One of the (many) things I've been struggling with in Faerylander is the tone.
Originally, the whole book was supposed to be kind of snarky, a Faery creature's guide to Mortal Realms. But I decided that I personally don't enjoy these kinds of books -- I like my fantasy and S.F. to be serious, mostly. Nor did I feel that I had the talent to carry that tone all the way through a book.
It also doesn't create much of plot. That is, you have to care about the characters if you want the plot to work, and having a bunch of humorous asides just doesn't do that in my opinion.
As I tried to make the plot more consequential, the stakes got higher and the tone definitely shifted.
Ultimately, a snarky book just wasn't the kind of book I wanted to write or read.
Still, it retained some light-hearted moments, especially with Parsons, the sidekick, who was the comic relief.
But if I've just spent five chapters trying to establish the seriousness of the Cthuhlu invasion, throwing in a light chapter really is off-putting. If I've had icky human sacrifices and fights for survival, having a joke just feels out of place.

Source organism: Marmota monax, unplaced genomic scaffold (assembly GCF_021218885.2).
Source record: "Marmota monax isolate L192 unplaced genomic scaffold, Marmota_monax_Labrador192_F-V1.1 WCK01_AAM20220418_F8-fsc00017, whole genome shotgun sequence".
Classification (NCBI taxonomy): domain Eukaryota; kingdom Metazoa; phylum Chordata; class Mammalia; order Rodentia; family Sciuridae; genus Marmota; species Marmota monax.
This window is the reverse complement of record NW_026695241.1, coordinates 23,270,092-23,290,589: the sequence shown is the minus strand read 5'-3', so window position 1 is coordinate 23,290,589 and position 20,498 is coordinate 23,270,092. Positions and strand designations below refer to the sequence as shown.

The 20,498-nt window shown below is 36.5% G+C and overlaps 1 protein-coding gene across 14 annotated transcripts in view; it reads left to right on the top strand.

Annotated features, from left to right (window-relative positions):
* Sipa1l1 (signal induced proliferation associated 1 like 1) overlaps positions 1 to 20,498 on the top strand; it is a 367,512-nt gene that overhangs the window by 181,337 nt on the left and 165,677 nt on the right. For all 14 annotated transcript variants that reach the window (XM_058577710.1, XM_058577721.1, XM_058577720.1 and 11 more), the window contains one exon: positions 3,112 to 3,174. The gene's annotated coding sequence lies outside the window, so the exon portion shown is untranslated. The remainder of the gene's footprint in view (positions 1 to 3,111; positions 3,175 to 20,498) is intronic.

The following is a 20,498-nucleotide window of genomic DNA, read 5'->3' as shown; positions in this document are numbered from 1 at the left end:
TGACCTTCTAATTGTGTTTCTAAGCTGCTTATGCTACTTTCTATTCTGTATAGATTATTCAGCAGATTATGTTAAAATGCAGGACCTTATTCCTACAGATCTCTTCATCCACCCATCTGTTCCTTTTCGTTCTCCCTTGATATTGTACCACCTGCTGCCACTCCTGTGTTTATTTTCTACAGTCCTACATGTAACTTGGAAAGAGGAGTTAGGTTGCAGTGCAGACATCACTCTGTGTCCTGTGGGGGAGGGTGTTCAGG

Then along comes a scene where Parsons plays a practical joke on Cobb and it just rings wrong to me.
In a final draft, that's where you really establish the "voice" of the book, and it needs to be engaging. By changing tone like that, I think I risk loosing the flow, the voice of the main character.
I know that people will always come down on the side of light-hearted moments; I think that is a natural tendency. And there are some interesting and nice moments -- but I'm making the creative decision that these passages let up on the pressure, take away from the forward momentum, and the forward momentum is that I'm trying to instill.
The Famous Author Flashbacks are a little lighter in tone, and they also go more or less sideways, but I'm going to retain those. The rest of the plot is all about keeping the story going.
6 days ago